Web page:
Cook replaced Sarah Smith in February after she became BBC North America editor – commenting as she departed the UK that she was relieved to walk away from the 'bile, hatred and misogyny' of Scottish politics.
5. Charlotte Ross quits as acting editor of London's Evening Standard
Scottish-born journalist Charlotte Ross has stepped down as acting editor of London's Evening Standard
after 16 years with the title. She is joining The Daily Telegraph
in November as deputy editor for features and lifestyle with responsibility for all features and lifestyle journalism including the magazine, travel, fashion, culture and the daily features section.
chief executive, Charles Yardley, commented: 'We will greatly miss the ideas, focus, intelligence and energy that Charlotte brought to the Evening Standard
. She is a fantastic team player with an entrepreneurial approach and clear editorial vision that have been central to the business for a long time'.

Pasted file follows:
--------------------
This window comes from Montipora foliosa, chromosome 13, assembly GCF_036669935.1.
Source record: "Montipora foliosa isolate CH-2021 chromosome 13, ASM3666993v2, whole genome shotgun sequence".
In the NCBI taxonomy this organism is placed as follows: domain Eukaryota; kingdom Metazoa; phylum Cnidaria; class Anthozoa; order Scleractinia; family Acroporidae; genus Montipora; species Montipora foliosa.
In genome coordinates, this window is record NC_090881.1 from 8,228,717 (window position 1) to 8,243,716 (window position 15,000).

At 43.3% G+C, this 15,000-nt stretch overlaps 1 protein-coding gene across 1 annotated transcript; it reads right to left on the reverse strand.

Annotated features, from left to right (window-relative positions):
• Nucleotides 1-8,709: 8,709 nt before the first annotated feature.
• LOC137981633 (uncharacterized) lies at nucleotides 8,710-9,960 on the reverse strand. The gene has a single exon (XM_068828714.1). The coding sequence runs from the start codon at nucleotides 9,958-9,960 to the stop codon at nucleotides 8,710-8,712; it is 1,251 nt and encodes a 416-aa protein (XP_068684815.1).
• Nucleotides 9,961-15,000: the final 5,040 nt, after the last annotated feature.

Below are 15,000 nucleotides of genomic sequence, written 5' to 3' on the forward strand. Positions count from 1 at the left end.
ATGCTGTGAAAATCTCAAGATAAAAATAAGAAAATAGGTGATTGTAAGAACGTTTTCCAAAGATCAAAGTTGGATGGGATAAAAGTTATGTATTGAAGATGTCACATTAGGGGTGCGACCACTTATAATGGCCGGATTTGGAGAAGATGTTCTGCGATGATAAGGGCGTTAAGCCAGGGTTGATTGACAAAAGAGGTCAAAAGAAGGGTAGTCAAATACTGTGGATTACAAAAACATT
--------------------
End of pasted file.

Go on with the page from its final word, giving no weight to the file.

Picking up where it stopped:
Meantime, The Daily Telegraph's
assistant editor (politics), Christopher Hope, has been writing of rumours that Boris Johnson, whose time as Prime Minister ends on 5 September, is tipped to become editor of the loss-making Evening Standard
which is owned by his close friend Lord Lebedev.
After graduating with an MA degree in English language and literature from Glasgow University, between 1992 and 1994 Charlotte was involved with the feminist magazine Harpies and Quines
, founded by a Glasgow-based collective. In 1998, she began acquiring her newspaper skills by joining the launch team for the Sunday Herald
in Scotland. She subsequently held executive roles at The Scotsman
and The Independent
and was deputy editor of She
magazine before joining the Evening Standard
Should you wish to get in touch with me, please email me at: firstname.lastname@example.org
Caithness-born Hamish Mackay is now in his 57th year as an occasional/sometimes regular contributor to the UK's exceedingly diverse media market